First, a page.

In Japan, nuclear workers moving to clean, safe, better paid jobs in solar energy industry

Stigmatized nuclear workers quit Japan utility. Bloomberg Business Week, By By Yuri Kageyama July 10, 2014 TOKYO (AP) —”………While TEPCO is out of favor with the public, the skills and experience of its employees that span the gamut of engineers, project managers, maintenance workers and construction and financial professionals, are not.

Energy industry experience is in particular demand as the development of solar and other green energy businesses is pushed along in Japan by generous government subsidies.

Currently the government pays solar plants 32 yen ($0.31) per kilowatt hour of energy. The so-called tariff for solar power varies by states and cities in the U.S., but they are as low as several cents. In Germany, it’s about 15 cents.

Sean Travers, Japan president of EarthStream, a London-based recruitment company that specializes in energy jobs, has been scrambling to woo TEPCO employees as foreign companies do more clean energy business in Japan.

“TEPCO employees are very well trained and have excellent knowledge of how the Japanese energy sector works, making them very attractive,” he said. Two top executives at U.S. solar companies doing business in Japan, First Solar director Karl Brutsaert and SunPower Japan director Takashi Sugihara, said they have interviewed former TEPCO employees for possible posts.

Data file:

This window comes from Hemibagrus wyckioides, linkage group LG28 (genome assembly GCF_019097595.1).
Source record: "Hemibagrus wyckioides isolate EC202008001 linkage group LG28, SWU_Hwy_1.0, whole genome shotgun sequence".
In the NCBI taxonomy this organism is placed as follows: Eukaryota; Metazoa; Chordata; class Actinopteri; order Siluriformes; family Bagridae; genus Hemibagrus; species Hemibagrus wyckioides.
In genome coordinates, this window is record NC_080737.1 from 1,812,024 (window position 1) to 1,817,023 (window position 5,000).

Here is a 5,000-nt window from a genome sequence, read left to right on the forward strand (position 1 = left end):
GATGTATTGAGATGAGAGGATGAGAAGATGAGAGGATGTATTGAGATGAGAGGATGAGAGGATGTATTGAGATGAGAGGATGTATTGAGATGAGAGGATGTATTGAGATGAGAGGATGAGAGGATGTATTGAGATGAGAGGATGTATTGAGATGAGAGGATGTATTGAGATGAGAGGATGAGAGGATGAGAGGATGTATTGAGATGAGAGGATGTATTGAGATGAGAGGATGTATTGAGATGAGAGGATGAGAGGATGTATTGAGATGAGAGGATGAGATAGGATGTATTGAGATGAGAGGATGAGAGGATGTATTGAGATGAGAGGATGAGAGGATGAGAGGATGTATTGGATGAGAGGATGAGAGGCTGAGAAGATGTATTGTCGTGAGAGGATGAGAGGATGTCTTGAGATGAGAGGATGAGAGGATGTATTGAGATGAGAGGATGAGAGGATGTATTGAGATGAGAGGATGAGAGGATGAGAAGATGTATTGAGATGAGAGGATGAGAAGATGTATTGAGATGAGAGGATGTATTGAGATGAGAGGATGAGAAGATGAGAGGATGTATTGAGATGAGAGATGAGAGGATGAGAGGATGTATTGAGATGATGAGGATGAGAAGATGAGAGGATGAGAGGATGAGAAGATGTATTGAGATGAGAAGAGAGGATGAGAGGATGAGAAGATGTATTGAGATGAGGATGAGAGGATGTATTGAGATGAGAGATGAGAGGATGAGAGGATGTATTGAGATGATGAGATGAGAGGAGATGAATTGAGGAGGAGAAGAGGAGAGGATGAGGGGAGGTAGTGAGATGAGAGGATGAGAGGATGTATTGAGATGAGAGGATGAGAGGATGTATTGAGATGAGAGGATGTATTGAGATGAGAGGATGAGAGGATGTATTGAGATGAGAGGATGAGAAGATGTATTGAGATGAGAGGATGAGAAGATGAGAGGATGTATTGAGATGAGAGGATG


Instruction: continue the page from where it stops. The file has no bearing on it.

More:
Besides their experience, knowledge of how the utility industry works and their contacts, with both private industry and government bureaucracy, are prized assets.

“It’s about the human network and the TEPCO employees have all the contacts,” said Travers, who says he has recruited about 20 people from TEPCO and is hoping to get more.

Yoshikawa, the former TEPCO maintenance worker, said he has received several offers for green-energy jobs that paid far better than his salary at TEPCO of 3 million yen ($30,000) a year.

Since September 2012, all TEPCO managers have had their salaries slashed by 30 percent, while workers in non-management positions had their pay reduced 20 percent. http://www.businessweek.com/ap/2014-07-10/stigmatized-nuclear-workers-quit-japan-utility

 

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